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What is the automatic bankruptcy stay and how does it work?


People in Kentucky who are contemplating filing for personal bankruptcy are aware that a bankruptcy filing can "protect" them from their creditors, but the exact mechanics of this protection are not well understood. In this post, we will provide an overview of one of the most important provisions of the federal Bankruptcy Act, the so-called "automatic stay," and its application to personal bankruptcy.

In general terms, a stay is an order from a court that halts - or stays - another proceeding. Once a stay is issued, the proceeding that is the target of the stay must stop, and it cannot go forward until the stay is lifted. When a person or company files a petition for bankruptcy in federal bankruptcy court, the act of filing the petition operates as a stay that is generally applicable to all judicial and administrative proceedings involving the debtor, including collection actions, garnishment proceedings and foreclosure actions. The automatic stay gets its name from the fact that it automatically applies to these proceedings without any further action by the debtor.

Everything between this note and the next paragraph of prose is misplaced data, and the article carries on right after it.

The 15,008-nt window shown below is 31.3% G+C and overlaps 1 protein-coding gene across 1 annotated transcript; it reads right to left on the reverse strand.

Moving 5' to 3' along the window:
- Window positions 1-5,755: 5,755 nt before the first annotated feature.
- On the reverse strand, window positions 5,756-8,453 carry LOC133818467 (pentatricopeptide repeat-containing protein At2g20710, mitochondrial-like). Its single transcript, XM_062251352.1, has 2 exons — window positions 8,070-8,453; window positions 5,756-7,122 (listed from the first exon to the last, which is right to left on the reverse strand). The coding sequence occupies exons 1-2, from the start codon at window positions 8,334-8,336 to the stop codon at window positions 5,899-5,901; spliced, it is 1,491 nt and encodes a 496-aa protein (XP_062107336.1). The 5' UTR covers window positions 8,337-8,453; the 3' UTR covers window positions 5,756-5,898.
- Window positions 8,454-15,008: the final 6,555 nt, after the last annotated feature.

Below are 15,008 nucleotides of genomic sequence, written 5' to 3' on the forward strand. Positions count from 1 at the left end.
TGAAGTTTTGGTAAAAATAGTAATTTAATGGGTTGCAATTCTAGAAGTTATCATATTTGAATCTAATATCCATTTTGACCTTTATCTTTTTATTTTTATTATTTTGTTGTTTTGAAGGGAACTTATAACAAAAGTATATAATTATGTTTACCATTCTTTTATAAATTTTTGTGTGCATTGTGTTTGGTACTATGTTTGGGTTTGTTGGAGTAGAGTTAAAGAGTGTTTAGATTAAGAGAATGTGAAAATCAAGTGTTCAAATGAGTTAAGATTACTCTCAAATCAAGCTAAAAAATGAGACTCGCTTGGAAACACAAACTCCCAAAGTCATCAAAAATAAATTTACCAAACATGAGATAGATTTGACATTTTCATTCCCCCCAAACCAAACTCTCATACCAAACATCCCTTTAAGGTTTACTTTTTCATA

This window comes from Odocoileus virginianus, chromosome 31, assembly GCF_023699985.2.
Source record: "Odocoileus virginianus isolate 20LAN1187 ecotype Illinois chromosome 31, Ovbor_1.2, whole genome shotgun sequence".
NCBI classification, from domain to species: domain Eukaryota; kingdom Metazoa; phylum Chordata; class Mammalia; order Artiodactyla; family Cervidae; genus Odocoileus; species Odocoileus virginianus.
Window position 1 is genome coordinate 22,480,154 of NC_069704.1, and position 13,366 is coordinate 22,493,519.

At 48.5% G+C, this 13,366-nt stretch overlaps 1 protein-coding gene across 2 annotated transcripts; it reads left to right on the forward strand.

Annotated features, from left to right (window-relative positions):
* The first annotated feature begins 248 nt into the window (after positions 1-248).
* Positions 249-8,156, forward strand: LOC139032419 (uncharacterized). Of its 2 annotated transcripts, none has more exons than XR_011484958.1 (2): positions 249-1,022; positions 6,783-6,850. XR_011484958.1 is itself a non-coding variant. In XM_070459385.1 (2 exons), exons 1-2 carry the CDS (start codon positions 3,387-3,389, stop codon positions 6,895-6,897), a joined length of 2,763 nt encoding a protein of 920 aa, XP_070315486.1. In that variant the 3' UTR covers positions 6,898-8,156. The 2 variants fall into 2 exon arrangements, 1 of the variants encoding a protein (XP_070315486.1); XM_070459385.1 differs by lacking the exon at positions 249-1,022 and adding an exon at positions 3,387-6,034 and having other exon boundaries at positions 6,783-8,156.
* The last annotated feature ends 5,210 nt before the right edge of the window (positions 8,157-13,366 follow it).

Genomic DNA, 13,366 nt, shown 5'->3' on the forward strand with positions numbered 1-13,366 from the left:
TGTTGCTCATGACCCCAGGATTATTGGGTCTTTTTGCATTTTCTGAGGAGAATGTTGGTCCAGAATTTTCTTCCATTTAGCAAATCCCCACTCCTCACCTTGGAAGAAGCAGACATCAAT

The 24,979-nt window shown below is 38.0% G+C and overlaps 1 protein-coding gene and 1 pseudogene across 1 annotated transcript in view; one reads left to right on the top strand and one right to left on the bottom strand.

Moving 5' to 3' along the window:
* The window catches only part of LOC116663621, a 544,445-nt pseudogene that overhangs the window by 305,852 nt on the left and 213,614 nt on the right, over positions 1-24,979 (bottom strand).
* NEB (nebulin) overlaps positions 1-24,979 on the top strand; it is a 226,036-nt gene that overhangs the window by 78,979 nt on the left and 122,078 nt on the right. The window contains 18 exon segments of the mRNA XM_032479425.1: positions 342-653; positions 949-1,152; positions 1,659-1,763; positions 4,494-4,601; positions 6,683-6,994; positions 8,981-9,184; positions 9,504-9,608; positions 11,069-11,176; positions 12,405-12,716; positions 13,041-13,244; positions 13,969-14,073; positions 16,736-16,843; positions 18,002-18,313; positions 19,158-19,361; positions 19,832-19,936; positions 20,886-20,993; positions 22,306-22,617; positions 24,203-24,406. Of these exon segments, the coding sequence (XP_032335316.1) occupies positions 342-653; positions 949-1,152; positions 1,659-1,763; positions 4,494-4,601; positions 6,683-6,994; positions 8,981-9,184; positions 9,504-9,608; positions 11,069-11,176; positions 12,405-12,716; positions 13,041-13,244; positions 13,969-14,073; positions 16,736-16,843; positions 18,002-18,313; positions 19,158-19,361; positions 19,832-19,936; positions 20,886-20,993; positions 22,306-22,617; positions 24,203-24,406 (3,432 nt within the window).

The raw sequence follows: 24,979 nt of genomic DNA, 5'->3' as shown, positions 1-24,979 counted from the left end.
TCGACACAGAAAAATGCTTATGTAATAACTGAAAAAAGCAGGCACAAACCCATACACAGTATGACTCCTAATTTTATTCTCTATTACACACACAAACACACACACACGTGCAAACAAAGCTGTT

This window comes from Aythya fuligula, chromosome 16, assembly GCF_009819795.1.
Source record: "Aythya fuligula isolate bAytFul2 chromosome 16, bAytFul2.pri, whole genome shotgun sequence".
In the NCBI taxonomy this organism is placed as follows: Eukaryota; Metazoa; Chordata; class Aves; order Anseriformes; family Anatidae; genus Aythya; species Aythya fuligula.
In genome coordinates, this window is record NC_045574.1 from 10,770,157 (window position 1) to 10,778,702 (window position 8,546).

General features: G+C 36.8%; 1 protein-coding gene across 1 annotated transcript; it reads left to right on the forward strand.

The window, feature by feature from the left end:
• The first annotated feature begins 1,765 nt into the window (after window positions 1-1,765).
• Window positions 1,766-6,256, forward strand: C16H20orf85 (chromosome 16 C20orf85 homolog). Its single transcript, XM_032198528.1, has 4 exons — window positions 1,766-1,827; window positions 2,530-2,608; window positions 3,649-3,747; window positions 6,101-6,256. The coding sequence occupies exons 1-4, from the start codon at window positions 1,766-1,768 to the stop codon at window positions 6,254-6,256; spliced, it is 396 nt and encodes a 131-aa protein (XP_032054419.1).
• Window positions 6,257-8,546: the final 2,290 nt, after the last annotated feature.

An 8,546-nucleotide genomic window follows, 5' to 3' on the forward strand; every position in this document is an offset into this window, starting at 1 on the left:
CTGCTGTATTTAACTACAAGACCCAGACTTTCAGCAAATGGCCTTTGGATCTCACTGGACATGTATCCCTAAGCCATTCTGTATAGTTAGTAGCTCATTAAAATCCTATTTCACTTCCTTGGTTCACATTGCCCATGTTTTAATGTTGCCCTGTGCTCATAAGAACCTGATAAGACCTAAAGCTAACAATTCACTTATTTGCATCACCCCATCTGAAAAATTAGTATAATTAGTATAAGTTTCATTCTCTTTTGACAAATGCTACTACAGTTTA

The automatic stay effectively stops any and all collection proceedings and actions to enforce liens against real property. The stay also stops court cases in which the debtor faces the possibility of a financially adverse outcome. The stay also prevents harassing telephone calls from debt collectors and threats of repossession of assets such as automobiles.

The automatic stay does not stop every proceeding. Among important exceptions are actions for delinquent child support, determination of paternity, divorce proceedings, and foreclosure of mortgages on properties where the Department of Housing and Urban Developer has insured repayment of the underlying loan.

Obtaining the stay is not difficult, but enforcing it can by a complicated legal matter. Anyone thinking about bankruptcy may wish to consult an experienced bankruptcy lawyer for advice on how the automatic stay might affect his or her specific situation.

Source: Cornell University Law School, 11 U.S. Code § 362 - Automatic stay, accessed on March 4, 2017

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